Personal jurisdiction over a nonresident defendant is constitutional when two conditions are satisfied: (1) the defendant has established minimum contacts with the forum state; and (2) the exercise of jurisdiction comports with traditional notions of fair play and substantial justice. Marchand, 83 S.W.3d at 795 (citing Int'l Shoe Co. v. Washington, 326 U.S. 310, 316 (1945)). Minimum contacts are sufficient for personal jurisdiction when the nonresident defendant purposefully avails itself of the privilege of conducting activities within the forum state, thus invoking the benefits and protections of its laws. Moki Mac, 221 S.W.3d at 575. There are three factors relevant to a purposeful-availment inquiry: (1) only the defendant's contacts with the forum are relevant, not the unilateral activity of another party or a third person; (2) the contacts relied on must be purposeful rather than random, fortuitous, or attenuated; and (3) the defendant must seek some benefit, advantage or profit by "availing" itself of the jurisdiction. Id. This three-part inquiry assesses the quality and nature of the contacts, not the quantity. Retamco, 278 S.W.3d at 339. A defendant may purposefully avoid a particular forum by structuring its transactions in such a way as to neither profit from the forum's laws nor subject itself to jurisdiction there. Moki Mac, 221 S.W.3d at 575. At its core, the purposeful-availment analysis seeks to determine whether a nonresident's conduct and connection to a forum are such that it could reasonably anticipate being haled into court there. Moncrief Oil Int'l Inc. v. OAO Gazprom, 414 S.W.3d 142, 152 (Tex. 2013).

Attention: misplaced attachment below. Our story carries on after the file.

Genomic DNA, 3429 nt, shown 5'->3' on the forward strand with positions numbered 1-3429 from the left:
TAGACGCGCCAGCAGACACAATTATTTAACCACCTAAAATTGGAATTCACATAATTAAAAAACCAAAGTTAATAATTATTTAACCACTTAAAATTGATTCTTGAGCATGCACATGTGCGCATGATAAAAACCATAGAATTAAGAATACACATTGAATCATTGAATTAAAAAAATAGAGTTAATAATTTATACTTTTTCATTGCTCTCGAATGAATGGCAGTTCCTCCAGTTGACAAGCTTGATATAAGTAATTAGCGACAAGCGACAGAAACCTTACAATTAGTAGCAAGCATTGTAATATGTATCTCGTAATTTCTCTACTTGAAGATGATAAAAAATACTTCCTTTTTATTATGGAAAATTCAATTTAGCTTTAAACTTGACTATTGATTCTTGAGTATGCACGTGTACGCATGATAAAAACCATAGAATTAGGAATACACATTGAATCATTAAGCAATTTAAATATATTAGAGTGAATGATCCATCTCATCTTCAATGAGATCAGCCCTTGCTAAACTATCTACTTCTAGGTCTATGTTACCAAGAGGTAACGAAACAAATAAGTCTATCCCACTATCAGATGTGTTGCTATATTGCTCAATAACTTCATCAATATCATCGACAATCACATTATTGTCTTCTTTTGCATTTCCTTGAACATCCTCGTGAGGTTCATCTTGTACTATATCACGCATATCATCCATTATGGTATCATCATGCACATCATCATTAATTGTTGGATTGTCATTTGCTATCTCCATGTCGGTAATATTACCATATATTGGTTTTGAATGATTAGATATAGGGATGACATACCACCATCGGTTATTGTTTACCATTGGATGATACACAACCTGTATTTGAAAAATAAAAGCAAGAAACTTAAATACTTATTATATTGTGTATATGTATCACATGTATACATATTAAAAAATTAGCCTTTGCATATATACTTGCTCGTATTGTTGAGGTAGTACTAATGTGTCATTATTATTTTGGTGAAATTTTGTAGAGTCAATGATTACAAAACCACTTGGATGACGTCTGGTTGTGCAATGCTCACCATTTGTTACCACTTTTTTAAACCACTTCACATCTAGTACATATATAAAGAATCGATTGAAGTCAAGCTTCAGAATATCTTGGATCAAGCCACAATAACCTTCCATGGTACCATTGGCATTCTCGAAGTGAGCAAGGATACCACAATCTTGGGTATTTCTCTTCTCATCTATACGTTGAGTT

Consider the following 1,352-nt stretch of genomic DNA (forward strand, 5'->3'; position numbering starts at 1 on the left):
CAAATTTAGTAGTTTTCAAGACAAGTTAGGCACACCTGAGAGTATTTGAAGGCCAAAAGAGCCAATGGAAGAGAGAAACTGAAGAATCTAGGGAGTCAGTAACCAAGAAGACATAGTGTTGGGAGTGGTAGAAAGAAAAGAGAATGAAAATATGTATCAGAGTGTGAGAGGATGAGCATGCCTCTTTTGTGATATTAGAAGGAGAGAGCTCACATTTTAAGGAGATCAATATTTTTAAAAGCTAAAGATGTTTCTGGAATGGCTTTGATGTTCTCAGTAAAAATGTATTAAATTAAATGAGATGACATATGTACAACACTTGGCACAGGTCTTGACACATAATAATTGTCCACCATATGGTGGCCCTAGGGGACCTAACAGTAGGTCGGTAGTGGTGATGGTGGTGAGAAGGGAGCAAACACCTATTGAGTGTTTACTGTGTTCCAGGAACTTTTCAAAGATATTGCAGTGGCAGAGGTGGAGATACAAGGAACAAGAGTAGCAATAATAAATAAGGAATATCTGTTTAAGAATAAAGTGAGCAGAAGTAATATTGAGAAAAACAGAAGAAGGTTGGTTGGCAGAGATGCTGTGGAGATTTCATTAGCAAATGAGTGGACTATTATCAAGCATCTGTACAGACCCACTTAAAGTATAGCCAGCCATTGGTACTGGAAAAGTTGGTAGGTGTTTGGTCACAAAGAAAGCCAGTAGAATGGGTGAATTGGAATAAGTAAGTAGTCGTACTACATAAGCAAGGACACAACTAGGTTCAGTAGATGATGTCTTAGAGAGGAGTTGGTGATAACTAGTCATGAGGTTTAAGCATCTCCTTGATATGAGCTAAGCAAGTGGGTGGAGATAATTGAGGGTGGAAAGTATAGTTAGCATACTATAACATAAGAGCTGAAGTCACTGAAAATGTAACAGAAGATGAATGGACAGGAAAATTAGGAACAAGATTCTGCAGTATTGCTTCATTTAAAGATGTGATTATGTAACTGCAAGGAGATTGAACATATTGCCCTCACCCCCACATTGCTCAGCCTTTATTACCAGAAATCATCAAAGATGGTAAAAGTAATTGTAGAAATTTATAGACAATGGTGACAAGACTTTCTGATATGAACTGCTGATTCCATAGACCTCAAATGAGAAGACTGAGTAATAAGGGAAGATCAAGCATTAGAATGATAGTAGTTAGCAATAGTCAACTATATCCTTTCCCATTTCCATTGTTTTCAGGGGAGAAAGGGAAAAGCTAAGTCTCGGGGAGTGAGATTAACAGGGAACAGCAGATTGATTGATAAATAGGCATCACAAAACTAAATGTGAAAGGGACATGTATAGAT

Personal jurisdiction exists if the nonresident defendant's minimum contacts give rise to either specific jurisdiction or general jurisdiction.[6] Marchand, 83 S.W.3d at 795-96. When specific jurisdiction is alleged, as here, we focus the minimum-contacts analysis on the relationship among the defendant, the forum, and the litigation. Moki Mac, 221 S.W.3d at 575-76. Specific jurisdiction is established if the defendant's alleged liability arises out of or is related to an activity conducted within the forum. Id. at 576; Marchand, 83 S.W.3d at 796. For a nonresident defendant's forum contacts to support an exercise of specific jurisdiction, there must be a substantial connection between those contacts and the operative facts of the litigation. Moki Mac, 221 S.W.3d at 585.

         III. Evidentiary Issues

         On appeal, we must determine what evidence the trial court considered in ruling on the special appearances. See Max Protetch, Inc. v. Herrin, 340 S.W.3d 878, 884 (Tex. App.-Houston [14th Dist.] 2011, no pet.) ("[W]e consider all of the evidence before the trial court on the question of [personal] jurisdiction.").

         A. Exhibit A to Watamar's response to the ...